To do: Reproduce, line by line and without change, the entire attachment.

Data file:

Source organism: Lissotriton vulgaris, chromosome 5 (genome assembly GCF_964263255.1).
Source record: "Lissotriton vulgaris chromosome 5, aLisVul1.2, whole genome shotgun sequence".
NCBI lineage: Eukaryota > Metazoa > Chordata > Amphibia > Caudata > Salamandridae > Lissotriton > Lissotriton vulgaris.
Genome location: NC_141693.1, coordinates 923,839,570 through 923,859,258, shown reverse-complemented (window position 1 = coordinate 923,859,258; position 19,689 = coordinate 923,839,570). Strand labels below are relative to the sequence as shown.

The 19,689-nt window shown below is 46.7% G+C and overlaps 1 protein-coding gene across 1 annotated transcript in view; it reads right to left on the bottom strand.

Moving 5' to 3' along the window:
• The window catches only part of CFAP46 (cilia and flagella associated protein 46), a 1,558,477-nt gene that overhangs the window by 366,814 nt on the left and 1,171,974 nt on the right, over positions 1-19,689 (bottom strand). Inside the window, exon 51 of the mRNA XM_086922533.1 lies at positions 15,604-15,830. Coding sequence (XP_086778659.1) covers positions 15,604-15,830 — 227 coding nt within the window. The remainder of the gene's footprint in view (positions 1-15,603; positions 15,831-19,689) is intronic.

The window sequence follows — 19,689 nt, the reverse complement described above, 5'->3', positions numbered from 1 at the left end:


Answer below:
Source organism: Lissotriton vulgaris, chromosome 5 (genome assembly GCF_964263255.1).
Source record: "Lissotriton vulgaris chromosome 5, aLisVul1.2, whole genome shotgun sequence".
NCBI lineage: Eukaryota > Metazoa > Chordata > Amphibia > Caudata > Salamandridae > Lissotriton > Lissotriton vulgaris.
Genome location: NC_141693.1, coordinates 923,839,570 through 923,859,258, shown reverse-complemented (window position 1 = coordinate 923,859,258; position 19,689 = coordinate 923,839,570). Strand labels below are relative to the sequence as shown.

The 19,689-nt window shown below is 46.7% G+C and overlaps 1 protein-coding gene across 1 annotated transcript in view; it reads right to left on the bottom strand.

Moving 5' to 3' along the window:
• The window catches only part of CFAP46 (cilia and flagella associated protein 46), a 1,558,477-nt gene that overhangs the window by 366,814 nt on the left and 1,171,974 nt on the right, over positions 1-19,689 (bottom strand). Inside the window, exon 51 of the mRNA XM_086922533.1 lies at positions 15,604-15,830. Coding sequence (XP_086778659.1) covers positions 15,604-15,830 — 227 coding nt within the window. The remainder of the gene's footprint in view (positions 1-15,603; positions 15,831-19,689) is intronic.

The window sequence follows — 19,689 nt, the reverse complement described above, 5'->3', positions numbered from 1 at the left end: